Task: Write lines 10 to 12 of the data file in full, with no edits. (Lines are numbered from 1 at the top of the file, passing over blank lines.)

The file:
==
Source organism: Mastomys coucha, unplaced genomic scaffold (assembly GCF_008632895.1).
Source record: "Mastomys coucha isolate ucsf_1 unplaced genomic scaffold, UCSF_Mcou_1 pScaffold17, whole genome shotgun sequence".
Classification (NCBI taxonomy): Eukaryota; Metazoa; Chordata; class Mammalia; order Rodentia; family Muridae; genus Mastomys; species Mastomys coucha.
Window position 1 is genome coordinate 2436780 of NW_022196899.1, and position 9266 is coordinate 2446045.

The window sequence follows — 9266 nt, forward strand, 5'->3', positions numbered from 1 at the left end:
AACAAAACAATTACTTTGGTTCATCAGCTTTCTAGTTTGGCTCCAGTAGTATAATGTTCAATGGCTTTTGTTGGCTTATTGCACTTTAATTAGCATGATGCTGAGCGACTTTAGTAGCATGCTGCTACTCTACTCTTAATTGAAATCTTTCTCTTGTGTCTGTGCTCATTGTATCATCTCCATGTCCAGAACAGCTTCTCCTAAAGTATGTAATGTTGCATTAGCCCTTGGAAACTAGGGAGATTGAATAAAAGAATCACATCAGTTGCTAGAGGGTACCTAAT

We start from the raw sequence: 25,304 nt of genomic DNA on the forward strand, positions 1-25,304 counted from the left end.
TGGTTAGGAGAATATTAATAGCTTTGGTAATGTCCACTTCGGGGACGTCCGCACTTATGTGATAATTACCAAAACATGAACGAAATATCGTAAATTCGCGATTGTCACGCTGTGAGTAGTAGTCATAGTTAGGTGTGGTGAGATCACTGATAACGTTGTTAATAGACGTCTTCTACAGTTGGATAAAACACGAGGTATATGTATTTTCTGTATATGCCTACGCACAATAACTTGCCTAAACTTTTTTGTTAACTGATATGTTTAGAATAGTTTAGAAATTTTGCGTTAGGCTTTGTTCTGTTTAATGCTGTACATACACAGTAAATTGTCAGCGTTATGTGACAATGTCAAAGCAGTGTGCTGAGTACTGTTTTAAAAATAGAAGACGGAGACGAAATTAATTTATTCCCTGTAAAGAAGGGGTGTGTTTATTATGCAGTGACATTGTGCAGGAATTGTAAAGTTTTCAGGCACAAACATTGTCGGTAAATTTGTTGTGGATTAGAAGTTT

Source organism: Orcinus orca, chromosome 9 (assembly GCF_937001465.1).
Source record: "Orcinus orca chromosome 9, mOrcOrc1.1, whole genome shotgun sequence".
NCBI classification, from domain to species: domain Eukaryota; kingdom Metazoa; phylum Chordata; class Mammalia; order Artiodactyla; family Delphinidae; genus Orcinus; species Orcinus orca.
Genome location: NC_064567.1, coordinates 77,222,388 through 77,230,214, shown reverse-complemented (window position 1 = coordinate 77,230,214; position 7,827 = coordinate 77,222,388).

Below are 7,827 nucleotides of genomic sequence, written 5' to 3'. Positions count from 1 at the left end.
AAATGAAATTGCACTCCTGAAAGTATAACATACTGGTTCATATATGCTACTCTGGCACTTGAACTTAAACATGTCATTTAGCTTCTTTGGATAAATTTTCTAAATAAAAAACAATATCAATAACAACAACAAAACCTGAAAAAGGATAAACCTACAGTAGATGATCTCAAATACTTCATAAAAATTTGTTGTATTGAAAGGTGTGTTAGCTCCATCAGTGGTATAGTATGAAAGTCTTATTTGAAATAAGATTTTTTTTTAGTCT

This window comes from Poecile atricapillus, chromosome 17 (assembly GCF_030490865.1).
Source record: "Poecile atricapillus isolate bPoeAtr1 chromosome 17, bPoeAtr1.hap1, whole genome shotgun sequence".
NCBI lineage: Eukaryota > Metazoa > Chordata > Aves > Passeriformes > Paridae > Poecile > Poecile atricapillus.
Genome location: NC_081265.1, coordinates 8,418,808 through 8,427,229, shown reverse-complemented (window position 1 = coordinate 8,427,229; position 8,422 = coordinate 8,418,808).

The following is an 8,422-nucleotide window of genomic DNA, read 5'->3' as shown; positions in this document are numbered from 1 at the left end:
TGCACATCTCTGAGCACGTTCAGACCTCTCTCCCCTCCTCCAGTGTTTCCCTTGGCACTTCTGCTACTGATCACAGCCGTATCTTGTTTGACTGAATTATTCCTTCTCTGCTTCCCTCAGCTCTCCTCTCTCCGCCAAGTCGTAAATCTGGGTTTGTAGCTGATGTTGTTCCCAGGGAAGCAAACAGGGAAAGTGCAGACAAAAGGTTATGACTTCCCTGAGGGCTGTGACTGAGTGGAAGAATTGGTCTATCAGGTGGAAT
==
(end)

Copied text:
Source record: "Orcinus orca chromosome 9, mOrcOrc1.1, whole genome shotgun sequence".
NCBI classification, from domain to species: domain Eukaryota; kingdom Metazoa; phylum Chordata; class Mammalia; order Artiodactyla; family Delphinidae; genus Orcinus; species Orcinus orca.
Genome location: NC_064567.1, coordinates 77,222,388 through 77,230,214, shown reverse-complemented (window position 1 = coordinate 77,230,214; position 7,827 = coordinate 77,222,388).